by Nikita Kholin

How to set up push notifications in your Telegram bot

Photo by Daria Nepriakhina on Unsplash

Telegram is a great platform with lots of great users (I’m a Telegram user myself). And what would be the best way for Telegram users to receive notifications? We can’t know for sure. Maybe they like email or something else. But we can guess that sending notifications to Telegram would be pretty convenient.

If you would like to send Telegram notifications from your application, you’ve come to the right place. I’ve added this feature to my application and I love it.

One quick note. In this article I provide examples of code in Python. But the ideas are not Python-specific and can be translated into another language without any hastle.

So without further ado, let’s dive into how we can do it.

Create a Telegram bot

First of all, you need to create a Telegram bot. To do this you need to use another Telegram bot, BotFather. Just talk to him (press start).


Now you see what it can do. But what interests us is creating a new bot, so that’s what we’re going to choose (/newbot).


You’re quickly going to find out that bot’s name should end with “bot”. And since you’re like me and coming to the game too late, most bot names are already taken.


But eventually, you’re going to find a name for your bot and get an access token we’re going to need.

Now that you have a bot, Telegram users can find and use it. But there is one problem — you can’t associate users that come from Telegram to the users in your application. Let me show you why.

Once a user presses the “Start” button on your bot, you will receive an “update”. You can check all bot’s updates even in your browser by visiting the following URL{bot_token}/getUpdates (don’t forget to use your access token in the URL). Here’s what I got:


Can’t read anything? Don’t worry. You can fix it by installing some JSON prettifier extension in your browser. I use JSON Formatter for Chrome. It looks so much better.


So as you can see we don’t get that much information about the person. From this information, we can get their full name. But it would be lucky if the user would provide their full name in your application, and doesn’t guarantee uniqueness of it. So we can’t use that to find a user in your applications.

Another piece of information we get is the username. That is more useful as it is unique between all Telegram users. But most likely you don’t have that available in your applications. So we would need to ask a user to enter their username somewhere in the application. It’s just too much work that I’m not sure anyone would do.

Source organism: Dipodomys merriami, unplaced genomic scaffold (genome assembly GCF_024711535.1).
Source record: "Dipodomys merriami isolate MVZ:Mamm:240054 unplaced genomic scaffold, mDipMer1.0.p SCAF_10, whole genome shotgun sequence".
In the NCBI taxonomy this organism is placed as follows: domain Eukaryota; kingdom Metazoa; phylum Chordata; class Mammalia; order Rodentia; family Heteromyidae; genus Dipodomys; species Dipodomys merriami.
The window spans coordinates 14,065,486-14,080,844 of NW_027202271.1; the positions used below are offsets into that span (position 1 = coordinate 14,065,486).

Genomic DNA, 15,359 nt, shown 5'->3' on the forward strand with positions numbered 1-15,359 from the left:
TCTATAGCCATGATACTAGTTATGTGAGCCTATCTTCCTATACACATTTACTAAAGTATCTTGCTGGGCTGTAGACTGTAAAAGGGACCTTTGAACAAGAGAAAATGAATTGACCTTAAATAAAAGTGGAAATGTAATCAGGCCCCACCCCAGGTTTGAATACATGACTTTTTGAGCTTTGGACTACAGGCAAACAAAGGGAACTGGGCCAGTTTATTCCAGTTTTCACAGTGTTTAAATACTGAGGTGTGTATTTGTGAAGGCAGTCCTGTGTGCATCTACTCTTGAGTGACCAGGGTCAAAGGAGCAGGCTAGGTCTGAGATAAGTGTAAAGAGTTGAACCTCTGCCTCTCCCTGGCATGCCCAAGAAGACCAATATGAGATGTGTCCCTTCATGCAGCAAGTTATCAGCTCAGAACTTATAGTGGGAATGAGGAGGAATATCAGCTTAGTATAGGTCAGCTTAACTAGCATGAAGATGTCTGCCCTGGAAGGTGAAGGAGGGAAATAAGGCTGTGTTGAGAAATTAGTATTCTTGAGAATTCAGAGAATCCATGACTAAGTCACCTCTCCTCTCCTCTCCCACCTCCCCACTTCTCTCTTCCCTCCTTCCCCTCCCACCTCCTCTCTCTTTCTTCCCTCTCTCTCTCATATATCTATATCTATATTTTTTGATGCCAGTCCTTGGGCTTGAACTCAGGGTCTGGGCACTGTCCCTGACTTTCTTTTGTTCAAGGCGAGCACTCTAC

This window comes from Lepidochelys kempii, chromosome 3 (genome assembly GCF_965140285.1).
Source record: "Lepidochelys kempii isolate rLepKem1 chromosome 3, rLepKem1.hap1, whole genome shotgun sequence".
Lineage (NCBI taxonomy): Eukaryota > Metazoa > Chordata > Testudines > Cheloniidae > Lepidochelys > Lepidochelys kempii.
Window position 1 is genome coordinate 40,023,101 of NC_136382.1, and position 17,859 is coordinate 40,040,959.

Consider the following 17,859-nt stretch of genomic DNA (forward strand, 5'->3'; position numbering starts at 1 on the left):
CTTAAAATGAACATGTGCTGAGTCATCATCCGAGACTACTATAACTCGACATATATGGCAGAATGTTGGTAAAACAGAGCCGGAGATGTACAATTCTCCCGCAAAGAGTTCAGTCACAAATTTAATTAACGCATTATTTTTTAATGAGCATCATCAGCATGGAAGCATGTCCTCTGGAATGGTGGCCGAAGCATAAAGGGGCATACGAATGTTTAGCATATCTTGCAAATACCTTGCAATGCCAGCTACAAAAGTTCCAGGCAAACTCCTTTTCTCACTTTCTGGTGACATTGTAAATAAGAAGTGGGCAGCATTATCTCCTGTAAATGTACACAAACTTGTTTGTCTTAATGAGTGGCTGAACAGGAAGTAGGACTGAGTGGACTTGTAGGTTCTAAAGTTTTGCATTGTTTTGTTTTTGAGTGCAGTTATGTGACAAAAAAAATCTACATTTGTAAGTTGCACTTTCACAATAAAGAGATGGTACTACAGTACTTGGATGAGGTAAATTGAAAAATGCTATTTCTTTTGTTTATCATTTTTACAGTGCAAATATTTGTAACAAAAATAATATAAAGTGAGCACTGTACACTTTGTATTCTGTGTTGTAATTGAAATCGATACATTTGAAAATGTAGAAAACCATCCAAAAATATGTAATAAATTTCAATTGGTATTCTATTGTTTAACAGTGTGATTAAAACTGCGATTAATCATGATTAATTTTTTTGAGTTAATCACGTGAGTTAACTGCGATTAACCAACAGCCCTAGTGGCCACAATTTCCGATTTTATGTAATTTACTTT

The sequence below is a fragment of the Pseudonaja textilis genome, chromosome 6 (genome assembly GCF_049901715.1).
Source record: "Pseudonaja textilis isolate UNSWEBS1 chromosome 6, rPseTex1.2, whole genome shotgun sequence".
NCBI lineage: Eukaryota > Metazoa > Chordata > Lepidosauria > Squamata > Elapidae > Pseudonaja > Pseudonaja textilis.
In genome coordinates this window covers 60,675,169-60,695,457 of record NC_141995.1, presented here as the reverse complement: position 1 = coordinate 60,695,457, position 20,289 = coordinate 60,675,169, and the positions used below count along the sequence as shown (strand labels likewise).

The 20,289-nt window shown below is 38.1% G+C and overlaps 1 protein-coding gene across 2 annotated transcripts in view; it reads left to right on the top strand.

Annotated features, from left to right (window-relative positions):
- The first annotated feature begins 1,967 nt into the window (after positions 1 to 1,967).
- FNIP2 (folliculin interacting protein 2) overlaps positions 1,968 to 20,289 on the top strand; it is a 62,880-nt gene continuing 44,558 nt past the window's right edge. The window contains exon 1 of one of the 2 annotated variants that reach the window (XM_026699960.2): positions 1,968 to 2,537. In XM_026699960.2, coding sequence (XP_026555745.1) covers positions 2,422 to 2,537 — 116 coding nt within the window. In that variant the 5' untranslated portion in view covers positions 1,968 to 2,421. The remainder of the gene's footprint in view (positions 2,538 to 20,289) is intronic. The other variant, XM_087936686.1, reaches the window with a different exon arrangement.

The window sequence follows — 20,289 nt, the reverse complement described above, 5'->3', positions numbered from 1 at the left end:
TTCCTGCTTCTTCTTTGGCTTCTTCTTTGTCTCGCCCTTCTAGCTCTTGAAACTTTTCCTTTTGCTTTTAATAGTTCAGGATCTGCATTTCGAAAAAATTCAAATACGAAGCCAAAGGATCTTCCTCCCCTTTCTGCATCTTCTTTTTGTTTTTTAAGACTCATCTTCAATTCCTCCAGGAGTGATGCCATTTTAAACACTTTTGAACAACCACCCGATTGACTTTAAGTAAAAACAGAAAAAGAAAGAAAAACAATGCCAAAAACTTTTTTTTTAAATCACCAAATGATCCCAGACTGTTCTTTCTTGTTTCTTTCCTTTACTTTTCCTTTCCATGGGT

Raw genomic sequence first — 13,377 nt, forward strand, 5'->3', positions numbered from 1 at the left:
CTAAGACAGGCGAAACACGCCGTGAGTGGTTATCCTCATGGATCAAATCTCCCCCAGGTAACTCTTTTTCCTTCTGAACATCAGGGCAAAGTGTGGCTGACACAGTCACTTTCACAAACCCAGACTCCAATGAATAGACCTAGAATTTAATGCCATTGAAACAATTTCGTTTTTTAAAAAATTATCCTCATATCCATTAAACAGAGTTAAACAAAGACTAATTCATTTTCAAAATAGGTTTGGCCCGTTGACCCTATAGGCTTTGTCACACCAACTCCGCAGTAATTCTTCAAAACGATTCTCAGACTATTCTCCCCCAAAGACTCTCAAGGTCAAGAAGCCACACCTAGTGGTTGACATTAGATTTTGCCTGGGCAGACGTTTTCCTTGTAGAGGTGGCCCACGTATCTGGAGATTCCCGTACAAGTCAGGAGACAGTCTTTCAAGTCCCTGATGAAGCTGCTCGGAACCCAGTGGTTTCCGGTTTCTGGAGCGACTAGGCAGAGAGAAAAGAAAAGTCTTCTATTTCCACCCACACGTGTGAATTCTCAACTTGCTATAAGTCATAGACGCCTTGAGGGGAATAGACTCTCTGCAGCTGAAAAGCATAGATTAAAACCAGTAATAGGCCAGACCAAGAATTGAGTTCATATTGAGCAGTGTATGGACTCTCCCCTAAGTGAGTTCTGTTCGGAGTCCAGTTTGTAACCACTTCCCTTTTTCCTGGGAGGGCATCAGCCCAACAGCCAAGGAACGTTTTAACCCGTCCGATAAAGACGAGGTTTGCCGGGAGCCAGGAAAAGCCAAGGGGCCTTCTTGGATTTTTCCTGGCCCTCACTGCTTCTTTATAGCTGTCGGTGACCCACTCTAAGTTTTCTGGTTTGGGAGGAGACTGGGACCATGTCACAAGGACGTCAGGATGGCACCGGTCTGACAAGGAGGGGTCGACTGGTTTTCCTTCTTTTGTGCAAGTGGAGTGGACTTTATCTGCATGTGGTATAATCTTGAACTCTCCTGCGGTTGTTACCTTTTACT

Another option to associate a user would be to ask them to provide the email that they used in your application to the bot. But this has too many flaws: the user can make a typo while entering the email, the user can enter the email of another user and exploit the system. This is just too bad.

Can we do better?

Associating a user

Of course we can. To associate the user, we’ll use a technique called deep linking.

First, you need to create a random unique token for each user. I’ve used the following code to generate the token using Python:

from secrets import token_urlsafetoken = token_urlsafe(8)token# => 'uEDbtJFHxKc'

Then you need to save that token to be able to find a user with it later. You can save it to your database or use some other place like a cache for example. I have a Notification model so I added a field to a model’s table.

class Notification(models.Model):    user = models.ForeignKey(User, on_delete=models.CASCADE)	# ...    connect_token = models.CharField(max_length=64, null=True)

So we’ve generated uEDbtJFHxKc token and saved it. Now we need to use this token in a URL to the telegram bot which the user needs to click to make it all work:

telegram_url = ''bot_name = 'music_notification_bot'token = 'uEDbtJFHxKc'url = f'{telegram_url}/{bot_name}?start={token}'

Now that we have our URL, '', it’s time to show it to the user. Just display it in any place of your application and wait for the user to click on it.

Once the user takes the bait and clicks “Start” you should receive another update:

{    "ok": true,    "result": [        // ...        // previous updates       	// ...		{			"update_id": 599162365,			"message": {                "message_id": 174,                "from": { ... },                "chat": { ... },                "date": 1549788357,                "text": "/start uEDbtJFHxKc",                "entities": [ ... ]        	}        }    ]}

We can finally identify our user. The text field now contains our user token. Let’s go ahead and take it out of this field:

bot_token = 'your_bot_token'updates_url = f'{bot_token}/getUpdates'import requestsresponse = requests.get(updates_url).json()text = response['result'][0]['message']['text']text# => '/start uEDbtJFHxKc'splitted_text = text.split(' ')# => ['/start', 'uEDbtJFHxKc']token = splitted_text[-1]# => 'uEDbtJFHxKc'

This token can be used to find the user. Your implementation depends on the way you saved the token in the first place. But here’s how I do it:

notification = Notification.objects.get(channel='telegram', connect_token=token)user = notification.user

So the user had pressed the “Start” button. But they see that nothing happened. Let’s welcome them at least.


To welcome the user we need to discover that the user had started a conversation with our bot. There are two options for how we can do that: polling and webhooks.